The Elden Ring Map Has Changed - And You Didn't Notice
The Elden Ring map is bloody massive. While we always knew FromSoftware's latest Souls-like was going to be suitably epic, we don't think anyone realised just how big the Lands Between was going to be. With imaginative areas like the Lake of Rot, Volcano Manor, and even the adorable Jarburg, there's always somewhere to visit.
From the Chapel of Anticipation through to the Erdtree, it's a gruelling quest just to get all the Elden Ring map fragments, let alone complete Elden Ring. With this in mind, you might be interested to know the Elden Ring map is changing right under your noses. Oh great, that's another challenge to complete.
Is The Elden Ring Map Changing?
For a grim realm populated by monstrous demigods and walking mausoleums, the Lands Between seems oddly alive. Still, we didn't know it was alive enough to actually change. According to YouTuber and self-declared FromSoft expert Illusionary Wall (via VG247), the Elden Ring map is evolving like some sort of living beast.
The various patch notes for Elden Ring have revealed the various buffs and nerfs the bosses have received - alongside general glitch fixes - however, it's apparently commonplace for Japanese developers to miss out on other changes. It's over to players themselves to delve deep into the Lands Between to figure out what's been tweaked right under our noses.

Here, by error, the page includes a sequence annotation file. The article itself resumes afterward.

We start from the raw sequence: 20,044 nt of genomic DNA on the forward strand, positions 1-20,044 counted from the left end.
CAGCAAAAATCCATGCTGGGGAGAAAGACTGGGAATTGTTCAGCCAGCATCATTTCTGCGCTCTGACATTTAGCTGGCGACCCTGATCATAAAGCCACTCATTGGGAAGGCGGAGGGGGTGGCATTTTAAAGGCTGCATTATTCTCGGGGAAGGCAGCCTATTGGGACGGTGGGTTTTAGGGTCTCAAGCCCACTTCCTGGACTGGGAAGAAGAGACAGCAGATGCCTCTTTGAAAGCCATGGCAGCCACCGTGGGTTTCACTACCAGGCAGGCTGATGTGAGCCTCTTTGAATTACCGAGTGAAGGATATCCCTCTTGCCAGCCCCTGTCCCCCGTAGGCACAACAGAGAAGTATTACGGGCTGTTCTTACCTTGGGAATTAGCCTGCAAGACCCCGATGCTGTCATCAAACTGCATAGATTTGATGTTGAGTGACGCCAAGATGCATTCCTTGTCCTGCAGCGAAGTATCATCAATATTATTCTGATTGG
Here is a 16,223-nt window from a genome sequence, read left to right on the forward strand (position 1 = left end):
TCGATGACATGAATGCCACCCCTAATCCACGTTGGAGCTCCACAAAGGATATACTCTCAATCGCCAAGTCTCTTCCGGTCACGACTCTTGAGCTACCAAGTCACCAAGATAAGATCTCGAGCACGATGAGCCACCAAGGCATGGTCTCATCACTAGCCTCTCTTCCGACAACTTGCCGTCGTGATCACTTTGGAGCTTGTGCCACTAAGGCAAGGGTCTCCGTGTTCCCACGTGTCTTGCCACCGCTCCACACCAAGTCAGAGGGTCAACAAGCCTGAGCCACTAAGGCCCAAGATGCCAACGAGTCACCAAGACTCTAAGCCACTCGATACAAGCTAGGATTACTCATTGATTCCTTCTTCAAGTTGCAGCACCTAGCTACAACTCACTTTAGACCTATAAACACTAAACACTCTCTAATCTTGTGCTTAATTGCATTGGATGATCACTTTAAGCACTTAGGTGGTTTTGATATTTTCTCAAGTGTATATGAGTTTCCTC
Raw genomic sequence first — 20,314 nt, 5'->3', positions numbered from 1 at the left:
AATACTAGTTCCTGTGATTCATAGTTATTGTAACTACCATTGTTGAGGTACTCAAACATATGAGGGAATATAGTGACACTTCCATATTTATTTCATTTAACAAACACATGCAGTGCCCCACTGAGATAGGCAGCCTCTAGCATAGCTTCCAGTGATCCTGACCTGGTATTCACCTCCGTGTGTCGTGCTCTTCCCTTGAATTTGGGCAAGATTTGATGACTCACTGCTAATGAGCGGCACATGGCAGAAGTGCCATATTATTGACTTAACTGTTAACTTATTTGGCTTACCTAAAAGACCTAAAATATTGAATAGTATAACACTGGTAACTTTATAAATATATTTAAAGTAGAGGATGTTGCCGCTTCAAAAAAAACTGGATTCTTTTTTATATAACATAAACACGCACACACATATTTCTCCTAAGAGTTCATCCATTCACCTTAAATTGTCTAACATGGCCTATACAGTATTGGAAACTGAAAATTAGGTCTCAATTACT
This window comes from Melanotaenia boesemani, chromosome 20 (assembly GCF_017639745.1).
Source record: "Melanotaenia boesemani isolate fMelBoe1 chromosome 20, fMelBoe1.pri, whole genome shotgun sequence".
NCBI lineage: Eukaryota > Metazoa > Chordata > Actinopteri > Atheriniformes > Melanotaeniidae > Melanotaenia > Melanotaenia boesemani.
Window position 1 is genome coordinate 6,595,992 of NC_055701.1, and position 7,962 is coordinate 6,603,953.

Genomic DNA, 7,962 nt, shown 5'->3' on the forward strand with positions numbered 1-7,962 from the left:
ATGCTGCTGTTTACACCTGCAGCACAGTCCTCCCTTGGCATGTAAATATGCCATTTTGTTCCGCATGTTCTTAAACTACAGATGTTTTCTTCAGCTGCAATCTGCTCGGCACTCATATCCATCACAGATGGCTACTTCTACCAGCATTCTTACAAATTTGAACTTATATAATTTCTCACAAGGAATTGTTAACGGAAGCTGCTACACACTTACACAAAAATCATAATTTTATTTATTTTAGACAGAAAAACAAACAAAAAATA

As a collaborative project with other Tarnisheds, Illusionary Wall's video shows how major areas have changed since Elden Ring first released in February. Most of these are relatively minor like removing roads and ruins that didn't end up in the final game. More notable changes have added a moat around Stormveil Castle and shows off its ruined entrance. Finally, areas like Caelid have been given more colour instead of their previously beige appearance.
Why Was The Elden Ring Map Changed?
There's nothing too major here, and it's simply a case of housekeeping to make sure the finished Elden Ring map accurately represents in-game. FromSoftware likely didn't think many of you would spot a missing bridge here and there. To be honest, we wouldn't have it wasn't for Elden-obsessed players.
It's interesting to see what could've been, and much like those locked Elden Ring colosseums that dataminers broke into, it's possible the original map was how Elden Ring could've looked in the immediate run-up to its release. Devs were presumably too busy working on the actual game to worry about whether a road is in the right place or not on a visual representation of the map. We can't wait to see what it looks like if we get that rumoured Elden Ring DLC.